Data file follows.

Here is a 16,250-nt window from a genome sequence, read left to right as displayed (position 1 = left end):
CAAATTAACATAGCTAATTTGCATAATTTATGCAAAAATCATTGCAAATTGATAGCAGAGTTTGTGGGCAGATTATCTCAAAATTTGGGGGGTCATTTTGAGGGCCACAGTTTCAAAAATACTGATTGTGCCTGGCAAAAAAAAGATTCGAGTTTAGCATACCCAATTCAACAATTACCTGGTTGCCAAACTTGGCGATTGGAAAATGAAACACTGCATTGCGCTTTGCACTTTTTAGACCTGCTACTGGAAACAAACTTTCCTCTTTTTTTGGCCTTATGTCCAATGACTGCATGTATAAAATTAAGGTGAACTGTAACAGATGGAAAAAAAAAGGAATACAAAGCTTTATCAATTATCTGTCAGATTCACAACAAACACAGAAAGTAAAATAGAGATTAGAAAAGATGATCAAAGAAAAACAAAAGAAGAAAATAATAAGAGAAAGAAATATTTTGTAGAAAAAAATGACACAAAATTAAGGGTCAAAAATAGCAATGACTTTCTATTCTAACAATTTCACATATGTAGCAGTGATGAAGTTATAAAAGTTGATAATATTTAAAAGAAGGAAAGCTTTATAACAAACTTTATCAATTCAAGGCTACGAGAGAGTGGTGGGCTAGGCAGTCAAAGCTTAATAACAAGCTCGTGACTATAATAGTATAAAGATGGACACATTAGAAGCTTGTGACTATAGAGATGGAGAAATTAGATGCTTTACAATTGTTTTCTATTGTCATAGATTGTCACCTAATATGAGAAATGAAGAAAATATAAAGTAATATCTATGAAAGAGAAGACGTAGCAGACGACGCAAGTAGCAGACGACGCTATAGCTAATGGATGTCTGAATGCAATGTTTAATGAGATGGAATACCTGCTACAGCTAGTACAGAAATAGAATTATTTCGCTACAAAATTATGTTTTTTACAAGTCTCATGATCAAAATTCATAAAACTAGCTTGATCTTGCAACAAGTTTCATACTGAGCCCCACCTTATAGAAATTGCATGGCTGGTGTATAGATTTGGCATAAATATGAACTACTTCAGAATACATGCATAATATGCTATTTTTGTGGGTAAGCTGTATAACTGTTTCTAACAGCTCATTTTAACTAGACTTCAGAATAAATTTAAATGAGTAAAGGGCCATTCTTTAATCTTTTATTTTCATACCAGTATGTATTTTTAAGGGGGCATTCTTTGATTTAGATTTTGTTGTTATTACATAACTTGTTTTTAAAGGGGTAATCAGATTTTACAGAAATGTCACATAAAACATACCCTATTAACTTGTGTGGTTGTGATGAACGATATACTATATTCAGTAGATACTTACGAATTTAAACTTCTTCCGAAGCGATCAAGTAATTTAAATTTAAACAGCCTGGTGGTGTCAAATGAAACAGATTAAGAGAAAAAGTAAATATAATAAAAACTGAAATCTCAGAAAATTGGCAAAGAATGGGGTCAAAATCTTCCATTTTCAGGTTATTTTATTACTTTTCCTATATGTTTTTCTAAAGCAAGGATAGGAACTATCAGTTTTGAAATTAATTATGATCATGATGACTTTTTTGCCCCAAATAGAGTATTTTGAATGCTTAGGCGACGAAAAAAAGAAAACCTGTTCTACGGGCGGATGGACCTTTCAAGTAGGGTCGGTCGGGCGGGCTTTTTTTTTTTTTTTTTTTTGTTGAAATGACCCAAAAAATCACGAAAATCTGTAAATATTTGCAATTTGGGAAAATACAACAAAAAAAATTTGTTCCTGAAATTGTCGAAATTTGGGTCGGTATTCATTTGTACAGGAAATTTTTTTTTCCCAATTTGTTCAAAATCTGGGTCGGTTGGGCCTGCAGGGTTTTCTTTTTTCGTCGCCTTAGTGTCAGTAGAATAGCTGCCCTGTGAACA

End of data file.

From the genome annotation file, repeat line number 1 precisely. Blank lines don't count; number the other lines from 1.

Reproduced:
Here is a 16,250-nt window from a genome sequence, read left to right as displayed (position 1 = left end):